In his four-part series, journalist Mobeen Azhar finds out how investors lost millions of pounds after getting caught up in forex - foreign exchange - schemes.
In Scam City: Money, Mayhem and Maseratis, Mobeen discovers: investors were added to WhatsApp groups managed by unlicensed and unregulated so-called traders; allegations of investors being told that they couldn't withdraw their cash; and investors - after losing everything - realising that their investments, made through a firm called Infinox registered in the Bahamas, were not subject to UK regulation or the control of the Financial Conduct Authority (FCA).
In Autumn 2020, a video clip of a man handing out cash to strangers on Plymouth High Street went viral.
"You're an angel," one person in the crowd said.
That clip of Gurvin Singh Dyal, a bio-med student, even made the local paper in Plymouth.
But in trying to track down the 20-year-old (pictured above), it turned out there were different versions of the story.
To many, he was simply handing out money to strangers because he'd made it big in the world of online trading and he wanted to give something back.
To others, it was a publicity stunt and there were a string of questions to be answered.
But Gurvin wasn't talking. He'd already left Plymouth and his social media profile had been deleted. He'd vanished and it soon became clear the cash handout had been part of a carefully-curated stream of online promotion.
Before his profile disappeared, Gurvin had been a social media influencer with 125,000 Instagram followers. His online persona was almost entirely focused on affluence: pictures of his gold Maserati, designer clothes and jewellery punctuated with snaps of a pet goat.
Influencer culture is so often about turning followers into customers. So what exactly was Gurvin selling?
Some of Gurvin's former Instagram followers said he'd made his fortune from forex - or foreign exchange - trading.
This involves buying and selling currency and making profits or losses depending on the value of the trade going up or down.
It didn't sound like natural territory for a bio-med student - but on his Instagram profile he explained his philosophy with the words: "No rich parents. No excuses. Straight hustle."
Gurvin, and many like him, promote the idea that trading can be done in your spare time. In Gurvin's case, you could pay him for a trading "course" and he promised to go further: to share the secrets of his success.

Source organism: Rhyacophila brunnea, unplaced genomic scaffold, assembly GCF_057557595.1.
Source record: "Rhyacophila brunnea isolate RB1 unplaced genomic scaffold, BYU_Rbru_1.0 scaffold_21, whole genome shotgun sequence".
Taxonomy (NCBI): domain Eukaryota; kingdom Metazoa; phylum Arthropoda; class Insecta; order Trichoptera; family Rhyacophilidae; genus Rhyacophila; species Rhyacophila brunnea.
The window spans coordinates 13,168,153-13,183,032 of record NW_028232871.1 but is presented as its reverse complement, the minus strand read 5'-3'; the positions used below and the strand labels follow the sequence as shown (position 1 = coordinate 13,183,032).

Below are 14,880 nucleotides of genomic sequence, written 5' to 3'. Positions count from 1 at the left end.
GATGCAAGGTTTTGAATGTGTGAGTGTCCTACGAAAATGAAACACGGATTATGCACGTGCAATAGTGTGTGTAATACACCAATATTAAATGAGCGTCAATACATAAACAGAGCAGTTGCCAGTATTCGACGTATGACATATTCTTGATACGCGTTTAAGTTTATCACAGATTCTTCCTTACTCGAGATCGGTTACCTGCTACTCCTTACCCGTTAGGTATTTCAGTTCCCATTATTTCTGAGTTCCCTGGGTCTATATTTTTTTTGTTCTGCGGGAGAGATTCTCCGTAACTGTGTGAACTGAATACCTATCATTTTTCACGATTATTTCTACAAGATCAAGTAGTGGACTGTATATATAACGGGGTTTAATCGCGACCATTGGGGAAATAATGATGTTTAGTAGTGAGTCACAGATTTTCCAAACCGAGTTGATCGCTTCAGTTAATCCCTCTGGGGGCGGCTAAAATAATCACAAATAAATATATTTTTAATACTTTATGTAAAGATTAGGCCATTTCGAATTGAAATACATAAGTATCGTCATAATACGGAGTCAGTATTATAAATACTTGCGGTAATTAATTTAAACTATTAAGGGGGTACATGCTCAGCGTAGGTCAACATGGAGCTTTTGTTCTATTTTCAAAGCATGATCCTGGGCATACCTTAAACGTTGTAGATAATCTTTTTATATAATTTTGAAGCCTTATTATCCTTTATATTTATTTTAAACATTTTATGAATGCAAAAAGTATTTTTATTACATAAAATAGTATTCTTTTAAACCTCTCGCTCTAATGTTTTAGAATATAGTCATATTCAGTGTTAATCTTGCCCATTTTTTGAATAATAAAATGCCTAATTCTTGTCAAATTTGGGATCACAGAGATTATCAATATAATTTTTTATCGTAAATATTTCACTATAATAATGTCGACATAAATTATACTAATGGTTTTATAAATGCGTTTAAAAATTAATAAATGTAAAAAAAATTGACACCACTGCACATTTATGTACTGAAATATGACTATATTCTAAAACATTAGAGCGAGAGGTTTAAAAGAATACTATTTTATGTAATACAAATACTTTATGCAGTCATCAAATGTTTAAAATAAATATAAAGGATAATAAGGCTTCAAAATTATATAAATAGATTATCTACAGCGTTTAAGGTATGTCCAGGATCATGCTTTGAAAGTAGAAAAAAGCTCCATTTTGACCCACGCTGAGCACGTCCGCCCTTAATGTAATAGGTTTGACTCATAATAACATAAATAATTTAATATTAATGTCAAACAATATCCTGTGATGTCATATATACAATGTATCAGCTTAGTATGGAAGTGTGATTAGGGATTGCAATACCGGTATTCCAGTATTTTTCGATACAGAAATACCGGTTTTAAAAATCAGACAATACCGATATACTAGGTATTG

Via his company GS3 Trades, he'd trade on behalf of anyone open-minded enough to explore this new way of making money.
From the outside, it looked like forex trading had really delivered for Gurvin. But how easy is it for non-professionals to make money through trading?
According to a UK Parliamentary document, there's been a rise in the popularity of retail trading platforms since the pandemic - but the risk for retail traders is high, and prices can drop or crash and thousands of pounds can be lost in minutes.
'From £17,000 to just £48'
Jonathan had come across Gurvin on Instagram. In 2019, he signed up to GS3 Trades and was added to a WhatsApp group where multiple investors had direct contact with Gurvin. His initial investment was £1,000.
Jonathan, 24, was aware that forex trading comes with risks but he was assured by Gurvin that GS3 Trades was regulated by the Financial Conduct Authority (FCA), a national regulatory body that has strict rules to control the amount of risk that can be taken with investors' money.
When Jonathan saw his investment grow, he put in more money. In the space of a few weeks, he'd invested £17,000. That was all of his savings.
The value of the investment continued to grow until it peaked at almost £30,000. But on Christmas Eve 2019, everything changed.
The investment made a sharp fall and by Boxing Day, Jonathan's £17,000 investment and any growth he'd seen was reduced to £48.
Jonathan said misleading messages from the organisers of GS3 Trades stopped him from withdrawing his money.
He explains: "Before we signed up we were told we could withdraw the money any time. But when we were in the chat, Gurvin and his administrators were like, 'If you withdraw we'll kick you off the system. It will close all the trades. It will make everything go south.'"
Jonathan is one of many investors with the same story. Gurvin's GS3 Trades had in fact been operating multiple investor groups via WhatsApp, all with the same guarantees of FCA regulation and promises of easy withdrawals.
These guarantees were a lie. GS3 Trades was not regulated by the FCA.
In the end, total investments in excess of £3.8 million from people like Jonathan were lost.
Jonathan recalls members of the WhatsApp group struggling to grasp what had happened. "There were people saying, 'This is my life savings' or 'I can't pay my rent.' Some had borrowed money from parents. People lost everything."
Looking through the WhatsApp group chats, voice notes and testimony from those who have lost money, it became clear that Gurvin wasn't working alone.
Multiple people referenced the names Tristan Jones and Mirko Notturno as "group admins". There were also references to a company called Infinox.
Jonathan and the others I spoke to for this documentary all had the same story - they'd been told GS3 Trades had been making their investments through a brokerage firm called Infinox, a financial group with a FCA-regulated office in the City.
A broker is an individual or firm that acts as a middleman between an investor and the market - and you need a licence to act as a broker. The broker places the trades on your behalf and they'll charge a fee.
When their investment was lost, Jonathan and the other investors like him realised that their money had actually been traded through a company that is not subject to UK regulation, Infinox Capital registered in the Bahamas.